do birds take a bath

Rub-a-Dub-Dub, Many Birds in the Tub

Although we are unaware of the purpose and significance of baths for birds, we are all aware that birds, like humans, enjoy having access to water for drinking and bathing.

I first realized how important bathing is to birds when I worked with migrant birds in the Yucatan Peninsula. We were studying warblers that were typically territorial. At our mangrove study sites, these birds regularly assumed threat postures and even got into fights to maintain the boundaries between their exclusive home ranges.

But there was a nightly truce at a public bird bath.

do birds take a bath

Every evening at dusk, a large number of American redstarts, northern parulas, magnolia warblers, common yellowthroats, and yellow warblers took turns bathing in a unique location in the mangroves where a freshwater spring bubbled up from the ground.

They shared this small haven one by one before retiring for the evening.

The peaceful way territorial warblers alternately bathe indicates that, for a bird, having access to water for bathing is worth putting one’s aggressive tendencies on hold—at least for a short while.

do birds take a bath

Why Birds Take Baths

So, what’s so important about a bath?

One hand can count the number of pertinent scientific articles. The mechanics of bird bathing in North American and Australian birds are described in very basic terms. Wet and dry drying of disembodied feathers is examined experimentally in two recent studies, and captive starlings were experimentally deprived of bath water in two of the studies.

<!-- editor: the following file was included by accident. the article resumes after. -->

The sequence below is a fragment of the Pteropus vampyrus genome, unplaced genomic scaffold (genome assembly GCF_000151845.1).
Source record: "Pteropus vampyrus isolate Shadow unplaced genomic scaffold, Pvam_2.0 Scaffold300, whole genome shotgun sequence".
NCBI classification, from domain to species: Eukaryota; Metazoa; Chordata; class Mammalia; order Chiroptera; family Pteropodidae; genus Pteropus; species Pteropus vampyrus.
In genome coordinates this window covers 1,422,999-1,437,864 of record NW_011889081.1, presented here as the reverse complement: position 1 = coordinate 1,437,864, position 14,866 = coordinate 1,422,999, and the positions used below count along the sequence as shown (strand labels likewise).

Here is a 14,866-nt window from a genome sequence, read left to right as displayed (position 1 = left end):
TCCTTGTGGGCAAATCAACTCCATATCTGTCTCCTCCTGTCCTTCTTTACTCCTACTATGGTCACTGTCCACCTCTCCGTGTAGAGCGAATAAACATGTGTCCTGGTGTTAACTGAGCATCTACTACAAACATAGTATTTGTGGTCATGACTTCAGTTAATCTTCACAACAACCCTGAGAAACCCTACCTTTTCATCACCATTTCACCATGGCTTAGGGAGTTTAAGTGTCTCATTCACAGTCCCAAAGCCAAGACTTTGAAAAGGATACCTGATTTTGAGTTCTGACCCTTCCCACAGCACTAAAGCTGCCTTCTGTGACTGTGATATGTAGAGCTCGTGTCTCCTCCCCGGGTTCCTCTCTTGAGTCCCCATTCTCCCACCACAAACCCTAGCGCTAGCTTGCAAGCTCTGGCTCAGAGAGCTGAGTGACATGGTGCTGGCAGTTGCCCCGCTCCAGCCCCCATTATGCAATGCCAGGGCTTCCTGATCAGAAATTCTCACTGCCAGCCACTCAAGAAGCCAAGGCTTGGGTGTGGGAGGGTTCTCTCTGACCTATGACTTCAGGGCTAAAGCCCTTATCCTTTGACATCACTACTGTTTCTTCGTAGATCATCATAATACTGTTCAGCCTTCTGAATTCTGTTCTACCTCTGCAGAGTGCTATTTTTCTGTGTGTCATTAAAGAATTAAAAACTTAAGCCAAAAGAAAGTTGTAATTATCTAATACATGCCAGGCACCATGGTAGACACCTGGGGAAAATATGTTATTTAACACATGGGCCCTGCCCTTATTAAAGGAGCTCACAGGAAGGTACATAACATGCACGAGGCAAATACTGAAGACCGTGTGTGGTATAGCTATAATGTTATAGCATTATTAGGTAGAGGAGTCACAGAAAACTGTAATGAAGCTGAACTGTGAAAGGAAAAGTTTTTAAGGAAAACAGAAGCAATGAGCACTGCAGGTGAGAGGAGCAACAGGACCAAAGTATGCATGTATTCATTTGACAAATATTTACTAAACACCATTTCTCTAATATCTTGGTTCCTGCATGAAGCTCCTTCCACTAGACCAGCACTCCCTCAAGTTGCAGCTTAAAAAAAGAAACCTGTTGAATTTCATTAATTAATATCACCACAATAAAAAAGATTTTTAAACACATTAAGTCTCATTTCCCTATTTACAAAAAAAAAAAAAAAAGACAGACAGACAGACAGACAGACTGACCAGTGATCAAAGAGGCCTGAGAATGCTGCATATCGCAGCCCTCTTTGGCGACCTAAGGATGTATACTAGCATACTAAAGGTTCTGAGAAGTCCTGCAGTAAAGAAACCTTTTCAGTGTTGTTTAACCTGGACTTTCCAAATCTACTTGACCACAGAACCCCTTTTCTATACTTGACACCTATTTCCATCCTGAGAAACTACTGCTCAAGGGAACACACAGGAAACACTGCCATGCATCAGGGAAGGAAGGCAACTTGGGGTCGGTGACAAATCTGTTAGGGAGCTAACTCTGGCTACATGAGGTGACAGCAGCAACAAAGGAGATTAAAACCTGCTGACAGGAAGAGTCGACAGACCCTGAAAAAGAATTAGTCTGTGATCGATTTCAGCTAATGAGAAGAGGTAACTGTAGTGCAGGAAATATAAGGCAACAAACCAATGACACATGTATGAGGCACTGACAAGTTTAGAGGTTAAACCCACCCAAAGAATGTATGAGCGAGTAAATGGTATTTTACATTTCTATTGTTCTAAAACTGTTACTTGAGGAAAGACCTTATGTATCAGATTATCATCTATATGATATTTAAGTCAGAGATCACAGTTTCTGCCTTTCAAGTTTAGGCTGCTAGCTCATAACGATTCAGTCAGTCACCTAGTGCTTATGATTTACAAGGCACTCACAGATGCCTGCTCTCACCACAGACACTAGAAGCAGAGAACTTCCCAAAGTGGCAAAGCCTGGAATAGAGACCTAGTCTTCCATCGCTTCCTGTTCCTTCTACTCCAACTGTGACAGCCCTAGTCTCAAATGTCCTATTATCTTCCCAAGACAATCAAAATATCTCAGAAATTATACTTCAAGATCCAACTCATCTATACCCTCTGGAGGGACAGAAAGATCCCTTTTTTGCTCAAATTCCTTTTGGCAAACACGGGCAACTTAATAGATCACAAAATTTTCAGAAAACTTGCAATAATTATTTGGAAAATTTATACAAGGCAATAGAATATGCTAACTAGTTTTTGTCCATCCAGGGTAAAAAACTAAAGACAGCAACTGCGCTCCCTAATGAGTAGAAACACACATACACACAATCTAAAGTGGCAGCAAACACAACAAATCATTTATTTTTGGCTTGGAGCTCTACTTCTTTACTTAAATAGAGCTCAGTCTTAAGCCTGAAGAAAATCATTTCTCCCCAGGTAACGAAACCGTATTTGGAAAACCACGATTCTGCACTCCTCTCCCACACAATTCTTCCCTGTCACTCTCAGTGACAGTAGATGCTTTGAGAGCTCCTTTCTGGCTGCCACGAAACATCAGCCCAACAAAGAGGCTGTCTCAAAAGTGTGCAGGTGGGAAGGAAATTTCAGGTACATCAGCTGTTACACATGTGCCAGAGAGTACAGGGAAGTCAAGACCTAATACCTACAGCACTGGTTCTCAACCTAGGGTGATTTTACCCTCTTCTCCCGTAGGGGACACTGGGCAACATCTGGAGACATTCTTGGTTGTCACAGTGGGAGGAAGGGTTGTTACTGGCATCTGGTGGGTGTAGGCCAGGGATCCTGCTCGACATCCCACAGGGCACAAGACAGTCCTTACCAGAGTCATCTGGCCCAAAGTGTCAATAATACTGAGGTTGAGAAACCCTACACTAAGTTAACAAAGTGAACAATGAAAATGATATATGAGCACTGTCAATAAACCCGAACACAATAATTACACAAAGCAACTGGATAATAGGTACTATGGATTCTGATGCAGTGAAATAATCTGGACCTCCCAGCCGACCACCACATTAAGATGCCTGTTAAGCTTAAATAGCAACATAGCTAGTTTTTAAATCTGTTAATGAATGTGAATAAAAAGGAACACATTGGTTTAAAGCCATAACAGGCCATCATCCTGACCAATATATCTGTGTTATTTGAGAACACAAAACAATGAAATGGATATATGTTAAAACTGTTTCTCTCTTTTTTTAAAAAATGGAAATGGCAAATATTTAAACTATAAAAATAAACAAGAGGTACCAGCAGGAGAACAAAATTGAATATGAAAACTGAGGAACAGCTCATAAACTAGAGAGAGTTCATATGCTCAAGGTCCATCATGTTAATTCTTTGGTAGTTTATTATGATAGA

These studies imply that bathing is crucial for feather maintenance even though the exact purposes of bird bathing are currently unknown.

A bird’s feathers are its lifeblood because they allow for insulation, waterproofing, and, of course, flight.

Feathers get replaced once or twice a year. They must be maintained in good shape in the interim. Feathers are weakened by the sun, bacteria, mites that eat feathers, and wear and tear over time. A set of flight feathers that are a year old appear to have been through a lot: they are dull and frayed.

do birds take a bath

For as long as possible, a good bath could keep those priceless feathers in the best possible condition.